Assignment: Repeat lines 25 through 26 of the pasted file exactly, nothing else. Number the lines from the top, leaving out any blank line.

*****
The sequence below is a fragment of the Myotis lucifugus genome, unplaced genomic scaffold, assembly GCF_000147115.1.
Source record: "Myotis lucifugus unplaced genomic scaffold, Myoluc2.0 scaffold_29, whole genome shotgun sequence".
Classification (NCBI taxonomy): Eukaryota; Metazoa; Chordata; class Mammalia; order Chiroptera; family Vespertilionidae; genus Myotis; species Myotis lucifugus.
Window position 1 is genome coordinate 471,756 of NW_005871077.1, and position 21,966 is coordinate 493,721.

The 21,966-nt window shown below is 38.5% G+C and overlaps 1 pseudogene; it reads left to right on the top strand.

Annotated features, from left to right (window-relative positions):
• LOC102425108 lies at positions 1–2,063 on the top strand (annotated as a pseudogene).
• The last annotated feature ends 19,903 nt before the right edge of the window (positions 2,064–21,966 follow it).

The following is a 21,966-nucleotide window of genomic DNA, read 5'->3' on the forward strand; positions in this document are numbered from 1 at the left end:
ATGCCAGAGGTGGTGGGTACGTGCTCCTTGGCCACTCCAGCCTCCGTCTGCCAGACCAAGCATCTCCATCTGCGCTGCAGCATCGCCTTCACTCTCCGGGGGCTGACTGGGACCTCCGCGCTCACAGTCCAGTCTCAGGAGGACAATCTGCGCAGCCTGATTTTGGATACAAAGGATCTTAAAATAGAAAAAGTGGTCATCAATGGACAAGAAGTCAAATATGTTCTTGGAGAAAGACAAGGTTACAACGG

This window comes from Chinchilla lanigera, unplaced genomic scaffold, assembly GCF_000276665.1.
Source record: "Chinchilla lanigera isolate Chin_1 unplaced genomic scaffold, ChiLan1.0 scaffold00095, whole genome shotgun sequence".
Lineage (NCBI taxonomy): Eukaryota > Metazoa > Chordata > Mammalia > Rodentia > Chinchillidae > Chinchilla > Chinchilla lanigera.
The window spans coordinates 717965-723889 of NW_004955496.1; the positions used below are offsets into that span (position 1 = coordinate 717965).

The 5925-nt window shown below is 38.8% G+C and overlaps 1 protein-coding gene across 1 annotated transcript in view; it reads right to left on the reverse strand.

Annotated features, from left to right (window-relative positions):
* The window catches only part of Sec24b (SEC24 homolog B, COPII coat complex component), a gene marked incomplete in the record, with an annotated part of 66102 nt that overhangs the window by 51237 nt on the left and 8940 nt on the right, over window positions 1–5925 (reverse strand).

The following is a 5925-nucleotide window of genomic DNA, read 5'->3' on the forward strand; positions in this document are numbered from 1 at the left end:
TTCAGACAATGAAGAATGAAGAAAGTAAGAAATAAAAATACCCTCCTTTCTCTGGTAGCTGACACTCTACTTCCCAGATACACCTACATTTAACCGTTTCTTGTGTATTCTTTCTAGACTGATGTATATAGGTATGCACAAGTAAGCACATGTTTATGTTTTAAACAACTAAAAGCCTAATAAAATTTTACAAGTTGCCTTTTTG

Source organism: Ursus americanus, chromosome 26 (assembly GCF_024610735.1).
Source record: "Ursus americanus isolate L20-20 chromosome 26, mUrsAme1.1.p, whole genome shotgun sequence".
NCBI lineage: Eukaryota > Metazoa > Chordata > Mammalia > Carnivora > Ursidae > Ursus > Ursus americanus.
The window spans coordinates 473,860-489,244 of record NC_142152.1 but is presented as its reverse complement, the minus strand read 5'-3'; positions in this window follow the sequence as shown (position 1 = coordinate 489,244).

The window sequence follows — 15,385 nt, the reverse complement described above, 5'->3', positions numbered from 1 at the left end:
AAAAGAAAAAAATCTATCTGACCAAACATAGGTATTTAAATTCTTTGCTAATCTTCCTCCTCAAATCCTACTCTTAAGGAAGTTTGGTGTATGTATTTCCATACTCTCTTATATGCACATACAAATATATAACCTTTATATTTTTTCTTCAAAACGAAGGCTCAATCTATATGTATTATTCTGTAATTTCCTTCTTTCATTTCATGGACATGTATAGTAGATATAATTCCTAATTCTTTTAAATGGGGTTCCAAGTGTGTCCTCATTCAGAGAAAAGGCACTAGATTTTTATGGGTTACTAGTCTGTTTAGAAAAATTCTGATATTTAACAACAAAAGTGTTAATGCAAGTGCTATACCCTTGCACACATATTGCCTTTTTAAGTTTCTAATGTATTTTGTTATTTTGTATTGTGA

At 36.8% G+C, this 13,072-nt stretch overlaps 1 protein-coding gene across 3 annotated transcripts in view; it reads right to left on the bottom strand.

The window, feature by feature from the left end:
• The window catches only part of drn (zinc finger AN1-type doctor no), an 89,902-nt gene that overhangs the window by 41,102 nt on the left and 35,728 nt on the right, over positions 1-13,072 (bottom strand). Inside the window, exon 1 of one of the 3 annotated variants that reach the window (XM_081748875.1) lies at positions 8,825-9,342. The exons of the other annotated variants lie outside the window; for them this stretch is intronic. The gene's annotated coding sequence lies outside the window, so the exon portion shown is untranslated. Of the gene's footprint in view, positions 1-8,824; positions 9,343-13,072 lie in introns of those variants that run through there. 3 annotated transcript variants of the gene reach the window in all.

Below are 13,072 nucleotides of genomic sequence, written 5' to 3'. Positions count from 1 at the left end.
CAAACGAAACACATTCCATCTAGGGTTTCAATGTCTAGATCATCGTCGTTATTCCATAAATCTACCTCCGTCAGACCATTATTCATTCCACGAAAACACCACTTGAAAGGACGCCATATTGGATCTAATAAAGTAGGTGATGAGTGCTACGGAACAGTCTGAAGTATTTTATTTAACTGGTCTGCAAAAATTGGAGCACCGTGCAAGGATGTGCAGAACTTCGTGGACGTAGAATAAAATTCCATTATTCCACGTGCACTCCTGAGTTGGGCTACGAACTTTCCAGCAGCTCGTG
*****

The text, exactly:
AAAAGAAAAAAATCTATCTGACCAAACATAGGTATTTAAATTCTTTGCTAATCTTCCTCCTCAAATCCTACTCTTAAGGAAGTTTGGTGTATGTATTTCCATACTCTCTTATATGCACATACAAATATATAACCTTTATATTTTTTCTTCAAAACGAAGGCTCAATCTATATGTATTATTCTGTAATTTCCTTCTTTCATTTCATGGACATGTATAGTAGATATAATTCCTAATTCTTTTAAATGGGGTTCCAAGTGTGTCCTCATTCAGAGAAAAGGCACTAGATTTTTATGGGTTACTAGTCTGTTTAGAAAAATTCTGATATTTAACAACAAAAGTGTTAATGCAAGTGCTATACCCTTGCACACATATTGCCTTTTTAAGTTTCTAATGTATTTTGTTATTTTGTATTGTGA

At 36.8% G+C, this 13,072-nt stretch overlaps 1 protein-coding gene across 3 annotated transcripts in view; it reads right to left on the bottom strand.